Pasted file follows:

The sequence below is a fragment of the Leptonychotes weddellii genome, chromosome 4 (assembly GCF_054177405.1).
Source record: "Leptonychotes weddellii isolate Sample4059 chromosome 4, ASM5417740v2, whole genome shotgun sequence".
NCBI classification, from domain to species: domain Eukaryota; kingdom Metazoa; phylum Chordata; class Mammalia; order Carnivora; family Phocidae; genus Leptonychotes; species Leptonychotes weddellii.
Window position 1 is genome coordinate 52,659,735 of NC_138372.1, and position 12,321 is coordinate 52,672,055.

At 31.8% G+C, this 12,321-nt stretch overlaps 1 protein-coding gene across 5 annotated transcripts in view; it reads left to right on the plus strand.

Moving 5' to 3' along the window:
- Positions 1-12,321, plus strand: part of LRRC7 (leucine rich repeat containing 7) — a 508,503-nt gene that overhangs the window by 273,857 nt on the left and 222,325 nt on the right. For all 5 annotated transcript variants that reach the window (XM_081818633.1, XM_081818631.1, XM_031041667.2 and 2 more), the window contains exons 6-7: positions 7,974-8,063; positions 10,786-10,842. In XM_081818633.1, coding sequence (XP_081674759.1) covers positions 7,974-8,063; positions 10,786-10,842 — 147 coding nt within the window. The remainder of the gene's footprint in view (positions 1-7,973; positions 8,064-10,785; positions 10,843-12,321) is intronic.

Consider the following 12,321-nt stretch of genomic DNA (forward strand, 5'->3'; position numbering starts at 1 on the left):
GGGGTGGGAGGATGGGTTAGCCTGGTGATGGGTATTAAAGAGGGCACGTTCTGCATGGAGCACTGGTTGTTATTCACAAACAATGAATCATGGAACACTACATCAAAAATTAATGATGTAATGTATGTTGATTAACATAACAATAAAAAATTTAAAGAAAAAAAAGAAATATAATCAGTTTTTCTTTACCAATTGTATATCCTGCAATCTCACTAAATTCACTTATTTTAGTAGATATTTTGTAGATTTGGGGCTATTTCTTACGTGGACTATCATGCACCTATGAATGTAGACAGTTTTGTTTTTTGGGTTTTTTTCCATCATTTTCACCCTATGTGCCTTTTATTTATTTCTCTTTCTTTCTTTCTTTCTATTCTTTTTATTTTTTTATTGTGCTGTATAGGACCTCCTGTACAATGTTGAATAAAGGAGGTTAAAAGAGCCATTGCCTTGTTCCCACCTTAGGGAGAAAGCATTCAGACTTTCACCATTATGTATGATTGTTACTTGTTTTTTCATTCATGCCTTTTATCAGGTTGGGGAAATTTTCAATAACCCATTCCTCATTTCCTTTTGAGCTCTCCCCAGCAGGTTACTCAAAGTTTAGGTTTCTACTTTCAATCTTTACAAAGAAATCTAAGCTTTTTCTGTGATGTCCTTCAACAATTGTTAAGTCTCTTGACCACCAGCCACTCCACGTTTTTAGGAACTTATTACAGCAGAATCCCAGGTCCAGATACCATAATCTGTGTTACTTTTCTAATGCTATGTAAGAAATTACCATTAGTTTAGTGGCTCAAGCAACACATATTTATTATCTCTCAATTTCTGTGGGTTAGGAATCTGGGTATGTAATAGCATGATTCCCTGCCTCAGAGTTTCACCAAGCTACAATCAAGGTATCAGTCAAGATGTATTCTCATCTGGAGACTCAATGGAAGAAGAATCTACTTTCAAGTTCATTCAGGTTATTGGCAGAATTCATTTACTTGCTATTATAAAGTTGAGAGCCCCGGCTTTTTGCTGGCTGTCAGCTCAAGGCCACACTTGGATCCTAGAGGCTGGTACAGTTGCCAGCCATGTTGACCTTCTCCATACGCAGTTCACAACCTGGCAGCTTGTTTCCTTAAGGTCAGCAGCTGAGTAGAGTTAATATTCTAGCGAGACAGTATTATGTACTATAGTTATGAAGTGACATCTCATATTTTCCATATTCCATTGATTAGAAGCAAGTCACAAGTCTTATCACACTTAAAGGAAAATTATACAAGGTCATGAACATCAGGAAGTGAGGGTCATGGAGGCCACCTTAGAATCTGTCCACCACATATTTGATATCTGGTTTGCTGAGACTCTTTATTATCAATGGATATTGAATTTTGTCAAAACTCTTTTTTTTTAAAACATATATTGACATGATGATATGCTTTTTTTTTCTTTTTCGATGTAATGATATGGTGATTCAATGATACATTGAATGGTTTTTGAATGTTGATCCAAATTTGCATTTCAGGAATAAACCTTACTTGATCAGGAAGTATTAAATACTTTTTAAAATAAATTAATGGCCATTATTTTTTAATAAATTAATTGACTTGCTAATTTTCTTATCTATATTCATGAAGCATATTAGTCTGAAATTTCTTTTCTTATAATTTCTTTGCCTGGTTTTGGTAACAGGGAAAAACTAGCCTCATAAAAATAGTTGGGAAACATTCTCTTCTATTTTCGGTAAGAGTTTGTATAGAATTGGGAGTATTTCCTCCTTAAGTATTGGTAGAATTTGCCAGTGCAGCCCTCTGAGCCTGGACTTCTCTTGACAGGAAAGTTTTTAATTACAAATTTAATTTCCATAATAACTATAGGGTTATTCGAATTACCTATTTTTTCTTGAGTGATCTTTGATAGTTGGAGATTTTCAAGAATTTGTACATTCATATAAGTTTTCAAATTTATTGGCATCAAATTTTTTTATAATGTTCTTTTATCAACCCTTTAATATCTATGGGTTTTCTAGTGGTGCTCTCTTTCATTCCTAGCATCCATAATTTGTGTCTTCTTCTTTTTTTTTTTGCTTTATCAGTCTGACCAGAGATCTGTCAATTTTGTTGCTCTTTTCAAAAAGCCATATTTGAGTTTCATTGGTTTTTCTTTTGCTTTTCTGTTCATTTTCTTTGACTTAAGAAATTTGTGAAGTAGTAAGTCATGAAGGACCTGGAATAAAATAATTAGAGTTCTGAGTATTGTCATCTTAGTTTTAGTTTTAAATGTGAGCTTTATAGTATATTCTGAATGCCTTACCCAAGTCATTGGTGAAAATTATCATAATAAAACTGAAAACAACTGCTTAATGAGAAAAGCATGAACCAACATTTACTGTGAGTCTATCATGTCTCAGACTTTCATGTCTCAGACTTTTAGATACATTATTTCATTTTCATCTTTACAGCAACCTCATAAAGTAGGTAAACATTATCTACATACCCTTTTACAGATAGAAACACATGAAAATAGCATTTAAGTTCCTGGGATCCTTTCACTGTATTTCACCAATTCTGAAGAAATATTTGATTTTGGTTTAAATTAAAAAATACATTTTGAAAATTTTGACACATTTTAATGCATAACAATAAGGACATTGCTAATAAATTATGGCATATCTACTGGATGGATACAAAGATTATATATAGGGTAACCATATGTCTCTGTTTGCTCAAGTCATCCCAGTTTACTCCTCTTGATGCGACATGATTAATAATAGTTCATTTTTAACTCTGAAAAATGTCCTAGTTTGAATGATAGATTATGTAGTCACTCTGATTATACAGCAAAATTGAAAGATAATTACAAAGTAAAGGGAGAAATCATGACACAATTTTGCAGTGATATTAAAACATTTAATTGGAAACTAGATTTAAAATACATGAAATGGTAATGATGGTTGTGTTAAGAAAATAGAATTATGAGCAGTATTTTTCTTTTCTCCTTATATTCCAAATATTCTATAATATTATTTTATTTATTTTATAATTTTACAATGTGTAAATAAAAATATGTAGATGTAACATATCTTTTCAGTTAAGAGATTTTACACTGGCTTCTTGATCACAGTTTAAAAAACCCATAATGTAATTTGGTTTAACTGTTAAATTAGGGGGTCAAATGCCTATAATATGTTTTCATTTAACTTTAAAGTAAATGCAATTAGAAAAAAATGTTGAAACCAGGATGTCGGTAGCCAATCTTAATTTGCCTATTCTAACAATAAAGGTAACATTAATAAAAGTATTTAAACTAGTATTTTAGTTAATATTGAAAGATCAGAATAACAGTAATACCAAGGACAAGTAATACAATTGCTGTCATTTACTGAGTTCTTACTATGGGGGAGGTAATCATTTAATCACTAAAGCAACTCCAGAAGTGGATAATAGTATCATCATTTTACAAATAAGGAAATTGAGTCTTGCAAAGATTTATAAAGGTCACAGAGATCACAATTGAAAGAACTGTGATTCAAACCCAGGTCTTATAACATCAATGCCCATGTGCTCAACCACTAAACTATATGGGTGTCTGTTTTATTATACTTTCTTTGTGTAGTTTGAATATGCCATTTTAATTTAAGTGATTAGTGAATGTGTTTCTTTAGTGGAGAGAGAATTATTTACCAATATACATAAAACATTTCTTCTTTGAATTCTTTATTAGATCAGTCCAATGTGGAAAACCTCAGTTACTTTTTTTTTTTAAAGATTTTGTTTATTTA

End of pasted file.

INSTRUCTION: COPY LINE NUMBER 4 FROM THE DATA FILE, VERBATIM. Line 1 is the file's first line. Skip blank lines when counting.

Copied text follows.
Window position 1 is genome coordinate 52,659,735 of NC_138372.1, and position 12,321 is coordinate 52,672,055.